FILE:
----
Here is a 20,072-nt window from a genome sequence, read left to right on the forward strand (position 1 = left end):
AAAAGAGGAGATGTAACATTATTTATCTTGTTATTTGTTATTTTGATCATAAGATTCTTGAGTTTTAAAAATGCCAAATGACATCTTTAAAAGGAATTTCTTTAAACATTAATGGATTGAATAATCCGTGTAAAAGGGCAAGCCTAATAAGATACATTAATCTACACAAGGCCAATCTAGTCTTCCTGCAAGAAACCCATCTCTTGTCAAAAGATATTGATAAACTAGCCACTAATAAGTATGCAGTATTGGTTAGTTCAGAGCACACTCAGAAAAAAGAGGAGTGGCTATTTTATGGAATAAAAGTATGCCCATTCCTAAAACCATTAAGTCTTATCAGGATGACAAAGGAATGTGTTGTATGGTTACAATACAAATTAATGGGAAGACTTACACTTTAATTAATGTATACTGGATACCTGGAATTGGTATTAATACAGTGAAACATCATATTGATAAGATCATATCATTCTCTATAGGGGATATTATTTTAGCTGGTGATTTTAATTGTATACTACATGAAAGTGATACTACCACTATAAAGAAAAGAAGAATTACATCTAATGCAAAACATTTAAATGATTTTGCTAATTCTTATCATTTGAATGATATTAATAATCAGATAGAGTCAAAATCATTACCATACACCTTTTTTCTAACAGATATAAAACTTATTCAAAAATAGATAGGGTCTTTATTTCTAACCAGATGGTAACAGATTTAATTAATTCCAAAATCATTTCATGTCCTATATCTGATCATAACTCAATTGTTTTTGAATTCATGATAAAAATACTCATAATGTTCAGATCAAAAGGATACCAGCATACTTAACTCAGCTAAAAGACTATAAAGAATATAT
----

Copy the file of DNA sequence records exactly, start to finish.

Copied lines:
Here is a 20,072-nt window from a genome sequence, read left to right on the forward strand (position 1 = left end):
AAAAGAGGAGATGTAACATTATTTATCTTGTTATTTGTTATTTTGATCATAAGATTCTTGAGTTTTAAAAATGCCAAATGACATCTTTAAAAGGAATTTCTTTAAACATTAATGGATTGAATAATCCGTGTAAAAGGGCAAGCCTAATAAGATACATTAATCTACACAAGGCCAATCTAGTCTTCCTGCAAGAAACCCATCTCTTGTCAAAAGATATTGATAAACTAGCCACTAATAAGTATGCAGTATTGGTTAGTTCAGAGCACACTCAGAAAAAAGAGGAGTGGCTATTTTATGGAATAAAAGTATGCCCATTCCTAAAACCATTAAGTCTTATCAGGATGACAAAGGAATGTGTTGTATGGTTACAATACAAATTAATGGGAAGACTTACACTTTAATTAATGTATACTGGATACCTGGAATTGGTATTAATACAGTGAAACATCATATTGATAAGATCATATCATTCTCTATAGGGGATATTATTTTAGCTGGTGATTTTAATTGTATACTACATGAAAGTGATACTACCACTATAAAGAAAAGAAGAATTACATCTAATGCAAAACATTTAAATGATTTTGCTAATTCTTATCATTTGAATGATATTAATAATCAGATAGAGTCAAAATCATTACCATACACCTTTTTTCTAACAGATATAAAACTTATTCAAAAATAGATAGGGTCTTTATTTCTAACCAGATGGTAACAGATTTAATTAATTCCAAAATCATTTCATGTCCTATATCTGATCATAACTCAATTGTTTTTGAATTCATGATAAAAATACTCATAATGTTCAGATCAAAAGGATACCAGCATACTTAACTCAGCTAAAAGACTATAAAGAATATAT